(5) the building inspections department and the planning process … both busted by some accounts with the added fillip that no one can agree on the right thing to be done so nothing gets done

… until someone like buys a building and promises that all they’ll do is get rid of the graffiti, add outdoor lighting and … make movies inside away from the public view. The site’s zoned for commercial use. The building won’t change. Nothing that needs planning or historic preservation.

BUT WE DON’T WANT THAT! Well, over the years you didn’t want anything else either. No one could agree. It’s been over thirty years since the Guard left the building. ‘sides which’s been making movies in a warehouse not that far away for years now and nobody even noticed. Peter Acworth had a column on the op-ed page Monday about the purchase and his plans.

A new head’s been hired for the Building Inspection department and maybe he’ll work wonders. Planning’s problems don’t have an easy fix. Can’t we all just get along?

Don’t get me started on the ongoing snags affecting Angelo Sangiacomo’s efforts to rehab Trinity Plaza. He’s getting tired of the wrangling. What if he just says tahellwithit like the previous owner of the Armory did? I doubt we’ll ever find a buyer like that wants Trinity Plaza and will keep it just like it is, which seems to be the intent of the folks who are asking Sangiacomo to promise this, and when he does, asking him to promise that, and when he does, saying they’ve changed their minds and want him to …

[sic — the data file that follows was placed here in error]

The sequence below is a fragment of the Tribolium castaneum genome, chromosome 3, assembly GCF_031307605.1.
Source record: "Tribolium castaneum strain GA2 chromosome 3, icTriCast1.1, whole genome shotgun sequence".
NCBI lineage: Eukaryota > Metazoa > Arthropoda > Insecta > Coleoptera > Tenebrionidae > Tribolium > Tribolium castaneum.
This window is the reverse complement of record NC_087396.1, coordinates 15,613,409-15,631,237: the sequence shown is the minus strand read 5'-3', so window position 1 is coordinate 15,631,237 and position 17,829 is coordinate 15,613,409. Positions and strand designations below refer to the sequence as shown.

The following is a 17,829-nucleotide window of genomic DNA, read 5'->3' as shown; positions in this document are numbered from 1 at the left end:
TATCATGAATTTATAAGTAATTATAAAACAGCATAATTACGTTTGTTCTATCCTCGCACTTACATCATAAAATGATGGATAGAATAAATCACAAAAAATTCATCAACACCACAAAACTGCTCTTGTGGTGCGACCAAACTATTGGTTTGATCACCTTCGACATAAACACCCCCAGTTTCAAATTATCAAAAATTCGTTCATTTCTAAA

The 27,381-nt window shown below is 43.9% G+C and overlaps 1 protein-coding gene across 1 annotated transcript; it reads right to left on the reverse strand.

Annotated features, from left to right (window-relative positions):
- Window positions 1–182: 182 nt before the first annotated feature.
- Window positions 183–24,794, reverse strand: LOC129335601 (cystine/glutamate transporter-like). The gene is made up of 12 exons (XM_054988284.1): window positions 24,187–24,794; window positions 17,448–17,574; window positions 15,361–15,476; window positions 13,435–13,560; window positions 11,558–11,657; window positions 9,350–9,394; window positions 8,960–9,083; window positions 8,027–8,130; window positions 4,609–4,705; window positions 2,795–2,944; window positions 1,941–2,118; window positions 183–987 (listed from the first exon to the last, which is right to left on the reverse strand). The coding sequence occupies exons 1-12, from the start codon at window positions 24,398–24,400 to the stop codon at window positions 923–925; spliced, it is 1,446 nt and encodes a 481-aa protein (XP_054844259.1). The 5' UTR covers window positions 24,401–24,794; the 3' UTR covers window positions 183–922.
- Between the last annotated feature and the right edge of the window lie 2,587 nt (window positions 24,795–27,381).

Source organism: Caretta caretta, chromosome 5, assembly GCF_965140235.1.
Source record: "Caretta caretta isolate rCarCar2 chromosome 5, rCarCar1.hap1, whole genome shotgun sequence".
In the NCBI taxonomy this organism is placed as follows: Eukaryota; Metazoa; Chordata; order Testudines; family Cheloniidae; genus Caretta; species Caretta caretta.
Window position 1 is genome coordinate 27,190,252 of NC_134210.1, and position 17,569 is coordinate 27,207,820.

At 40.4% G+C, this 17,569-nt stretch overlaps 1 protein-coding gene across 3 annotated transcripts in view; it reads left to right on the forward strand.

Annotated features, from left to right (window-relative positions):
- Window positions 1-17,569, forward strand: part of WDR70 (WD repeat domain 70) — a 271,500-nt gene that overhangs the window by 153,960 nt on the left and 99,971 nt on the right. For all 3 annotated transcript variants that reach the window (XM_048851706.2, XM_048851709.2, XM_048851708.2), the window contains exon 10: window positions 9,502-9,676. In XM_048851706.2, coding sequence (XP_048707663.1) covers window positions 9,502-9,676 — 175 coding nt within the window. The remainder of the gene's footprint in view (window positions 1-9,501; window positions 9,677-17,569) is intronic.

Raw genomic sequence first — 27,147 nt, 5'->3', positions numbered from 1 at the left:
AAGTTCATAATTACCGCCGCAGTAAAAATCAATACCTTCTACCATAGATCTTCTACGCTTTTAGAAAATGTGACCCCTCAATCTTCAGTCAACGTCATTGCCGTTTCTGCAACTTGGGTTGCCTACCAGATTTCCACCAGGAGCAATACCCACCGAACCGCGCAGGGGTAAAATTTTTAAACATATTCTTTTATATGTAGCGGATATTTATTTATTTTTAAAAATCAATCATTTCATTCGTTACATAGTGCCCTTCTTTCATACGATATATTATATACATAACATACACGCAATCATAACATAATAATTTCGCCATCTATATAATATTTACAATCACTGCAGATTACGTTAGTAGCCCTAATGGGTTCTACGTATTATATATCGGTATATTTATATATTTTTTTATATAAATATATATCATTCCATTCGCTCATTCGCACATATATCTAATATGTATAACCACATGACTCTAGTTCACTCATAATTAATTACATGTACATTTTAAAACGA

(6) the Port and the piers and the wrangling there over what will be done. Leave things as some people seem to want and the piers will all look like Pier 36 in a few years.

(7) people who need health care. people who need housing. people who need jobs. people who need a shrink or drugs or food or a hug.

“Choose one?” we asked the reporter. “Muni, parking, taxis, anything to do with getting people around this town without adding cars on the streets but that’s just the beginning of what needs addressing.”

The pair of cypresses downhill from us didn’t even cross our minds. There are other trees that the parrots flock to. The parrots are thriving. I’m not a tree hugger, obviously. I don’t believe every tree deserves saving just because it’s a tree. I do believe in planting more trees in the city. We’re Friends of the Urban Forest. My problem with Dufty’s well-intentioned, if misguided, efforts is that I don’t cotton to the idea that rules should be changed and these trees deserve special efforts because of the parrots. They don’t. The parrots are fine. The City has more important troubles to address.